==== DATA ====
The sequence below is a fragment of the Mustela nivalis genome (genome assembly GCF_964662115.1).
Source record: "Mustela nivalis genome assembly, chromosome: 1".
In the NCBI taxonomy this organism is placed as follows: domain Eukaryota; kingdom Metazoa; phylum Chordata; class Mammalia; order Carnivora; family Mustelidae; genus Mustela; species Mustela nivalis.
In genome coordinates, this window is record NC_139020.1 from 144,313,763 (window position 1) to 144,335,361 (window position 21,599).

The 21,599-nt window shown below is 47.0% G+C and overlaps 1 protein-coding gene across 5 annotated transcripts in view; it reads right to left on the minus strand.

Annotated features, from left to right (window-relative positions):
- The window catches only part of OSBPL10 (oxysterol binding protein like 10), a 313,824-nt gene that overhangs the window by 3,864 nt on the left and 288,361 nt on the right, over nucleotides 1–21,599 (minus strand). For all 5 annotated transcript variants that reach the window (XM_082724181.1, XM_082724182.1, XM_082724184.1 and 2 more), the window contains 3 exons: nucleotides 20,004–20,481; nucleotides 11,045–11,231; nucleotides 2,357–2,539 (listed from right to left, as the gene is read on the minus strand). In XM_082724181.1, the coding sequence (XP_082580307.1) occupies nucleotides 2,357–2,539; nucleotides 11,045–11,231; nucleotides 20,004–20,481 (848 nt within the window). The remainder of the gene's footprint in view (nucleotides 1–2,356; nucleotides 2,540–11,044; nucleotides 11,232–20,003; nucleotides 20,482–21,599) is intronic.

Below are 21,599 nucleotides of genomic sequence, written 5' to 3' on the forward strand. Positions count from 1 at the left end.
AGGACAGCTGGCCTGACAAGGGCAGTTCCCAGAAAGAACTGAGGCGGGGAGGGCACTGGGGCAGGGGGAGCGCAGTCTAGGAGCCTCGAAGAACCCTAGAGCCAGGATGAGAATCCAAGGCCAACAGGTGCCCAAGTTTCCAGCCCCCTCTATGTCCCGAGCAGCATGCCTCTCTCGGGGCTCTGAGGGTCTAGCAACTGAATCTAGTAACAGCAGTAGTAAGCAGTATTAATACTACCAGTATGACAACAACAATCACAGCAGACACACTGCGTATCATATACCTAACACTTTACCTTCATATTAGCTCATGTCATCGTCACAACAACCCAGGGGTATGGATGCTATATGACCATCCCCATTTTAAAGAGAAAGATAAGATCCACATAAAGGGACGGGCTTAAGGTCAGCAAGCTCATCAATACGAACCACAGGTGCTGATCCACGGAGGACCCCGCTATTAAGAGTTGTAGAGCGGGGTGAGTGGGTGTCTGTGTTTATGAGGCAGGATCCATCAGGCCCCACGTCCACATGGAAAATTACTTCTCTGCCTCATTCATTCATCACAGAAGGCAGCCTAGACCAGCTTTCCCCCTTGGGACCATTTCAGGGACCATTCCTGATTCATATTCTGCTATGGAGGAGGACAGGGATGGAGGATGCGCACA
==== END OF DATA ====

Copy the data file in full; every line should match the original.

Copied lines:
The sequence below is a fragment of the Mustela nivalis genome (genome assembly GCF_964662115.1).
Source record: "Mustela nivalis genome assembly, chromosome: 1".
In the NCBI taxonomy this organism is placed as follows: domain Eukaryota; kingdom Metazoa; phylum Chordata; class Mammalia; order Carnivora; family Mustelidae; genus Mustela; species Mustela nivalis.
In genome coordinates, this window is record NC_139020.1 from 144,313,763 (window position 1) to 144,335,361 (window position 21,599).

The 21,599-nt window shown below is 47.0% G+C and overlaps 1 protein-coding gene across 5 annotated transcripts in view; it reads right to left on the minus strand.

Annotated features, from left to right (window-relative positions):
- The window catches only part of OSBPL10 (oxysterol binding protein like 10), a 313,824-nt gene that overhangs the window by 3,864 nt on the left and 288,361 nt on the right, over nucleotides 1–21,599 (minus strand). For all 5 annotated transcript variants that reach the window (XM_082724181.1, XM_082724182.1, XM_082724184.1 and 2 more), the window contains 3 exons: nucleotides 20,004–20,481; nucleotides 11,045–11,231; nucleotides 2,357–2,539 (listed from right to left, as the gene is read on the minus strand). In XM_082724181.1, the coding sequence (XP_082580307.1) occupies nucleotides 2,357–2,539; nucleotides 11,045–11,231; nucleotides 20,004–20,481 (848 nt within the window). The remainder of the gene's footprint in view (nucleotides 1–2,356; nucleotides 2,540–11,044; nucleotides 11,232–20,003; nucleotides 20,482–21,599) is intronic.

Below are 21,599 nucleotides of genomic sequence, written 5' to 3' on the forward strand. Positions count from 1 at the left end.
AGGACAGCTGGCCTGACAAGGGCAGTTCCCAGAAAGAACTGAGGCGGGGAGGGCACTGGGGCAGGGGGAGCGCAGTCTAGGAGCCTCGAAGAACCCTAGAGCCAGGATGAGAATCCAAGGCCAACAGGTGCCCAAGTTTCCAGCCCCCTCTATGTCCCGAGCAGCATGCCTCTCTCGGGGCTCTGAGGGTCTAGCAACTGAATCTAGTAACAGCAGTAGTAAGCAGTATTAATACTACCAGTATGACAACAACAATCACAGCAGACACACTGCGTATCATATACCTAACACTTTACCTTCATATTAGCTCATGTCATCGTCACAACAACCCAGGGGTATGGATGCTATATGACCATCCCCATTTTAAAGAGAAAGATAAGATCCACATAAAGGGACGGGCTTAAGGTCAGCAAGCTCATCAATACGAACCACAGGTGCTGATCCACGGAGGACCCCGCTATTAAGAGTTGTAGAGCGGGGTGAGTGGGTGTCTGTGTTTATGAGGCAGGATCCATCAGGCCCCACGTCCACATGGAAAATTACTTCTCTGCCTCATTCATTCATCACAGAAGGCAGCCTAGACCAGCTTTCCCCCTTGGGACCATTTCAGGGACCATTCCTGATTCATATTCTGCTATGGAGGAGGACAGGGATGGAGGATGCGCACA